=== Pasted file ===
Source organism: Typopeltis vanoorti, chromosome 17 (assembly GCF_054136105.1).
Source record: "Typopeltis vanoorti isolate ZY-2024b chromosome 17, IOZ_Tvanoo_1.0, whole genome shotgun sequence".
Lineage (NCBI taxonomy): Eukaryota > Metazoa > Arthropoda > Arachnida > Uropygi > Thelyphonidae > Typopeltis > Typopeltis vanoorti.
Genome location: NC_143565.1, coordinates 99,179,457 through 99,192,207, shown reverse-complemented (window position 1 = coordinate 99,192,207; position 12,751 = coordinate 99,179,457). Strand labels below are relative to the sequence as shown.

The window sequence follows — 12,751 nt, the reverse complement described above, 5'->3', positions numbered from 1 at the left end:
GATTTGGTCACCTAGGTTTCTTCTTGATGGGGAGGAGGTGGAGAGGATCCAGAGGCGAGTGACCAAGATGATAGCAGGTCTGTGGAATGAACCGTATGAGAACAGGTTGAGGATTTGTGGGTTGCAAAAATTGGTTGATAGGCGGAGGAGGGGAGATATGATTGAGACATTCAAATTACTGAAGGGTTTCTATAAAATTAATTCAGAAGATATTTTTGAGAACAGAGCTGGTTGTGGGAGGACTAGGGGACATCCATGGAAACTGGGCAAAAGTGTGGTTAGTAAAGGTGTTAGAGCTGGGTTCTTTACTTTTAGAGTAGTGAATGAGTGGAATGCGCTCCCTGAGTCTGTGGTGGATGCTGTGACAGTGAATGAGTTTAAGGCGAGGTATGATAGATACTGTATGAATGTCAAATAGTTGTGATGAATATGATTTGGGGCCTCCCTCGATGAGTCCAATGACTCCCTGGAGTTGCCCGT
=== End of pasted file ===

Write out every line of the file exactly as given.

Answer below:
Source organism: Typopeltis vanoorti, chromosome 17 (assembly GCF_054136105.1).
Source record: "Typopeltis vanoorti isolate ZY-2024b chromosome 17, IOZ_Tvanoo_1.0, whole genome shotgun sequence".
Lineage (NCBI taxonomy): Eukaryota > Metazoa > Arthropoda > Arachnida > Uropygi > Thelyphonidae > Typopeltis > Typopeltis vanoorti.
Genome location: NC_143565.1, coordinates 99,179,457 through 99,192,207, shown reverse-complemented (window position 1 = coordinate 99,192,207; position 12,751 = coordinate 99,179,457). Strand labels below are relative to the sequence as shown.

The window sequence follows — 12,751 nt, the reverse complement described above, 5'->3', positions numbered from 1 at the left end:
GATTTGGTCACCTAGGTTTCTTCTTGATGGGGAGGAGGTGGAGAGGATCCAGAGGCGAGTGACCAAGATGATAGCAGGTCTGTGGAATGAACCGTATGAGAACAGGTTGAGGATTTGTGGGTTGCAAAAATTGGTTGATAGGCGGAGGAGGGGAGATATGATTGAGACATTCAAATTACTGAAGGGTTTCTATAAAATTAATTCAGAAGATATTTTTGAGAACAGAGCTGGTTGTGGGAGGACTAGGGGACATCCATGGAAACTGGGCAAAAGTGTGGTTAGTAAAGGTGTTAGAGCTGGGTTCTTTACTTTTAGAGTAGTGAATGAGTGGAATGCGCTCCCTGAGTCTGTGGTGGATGCTGTGACAGTGAATGAGTTTAAGGCGAGGTATGATAGATACTGTATGAATGTCAAATAGTTGTGATGAATATGATTTGGGGCCTCCCTCGATGAGTCCAATGACTCCCTGGAGTTGCCCGT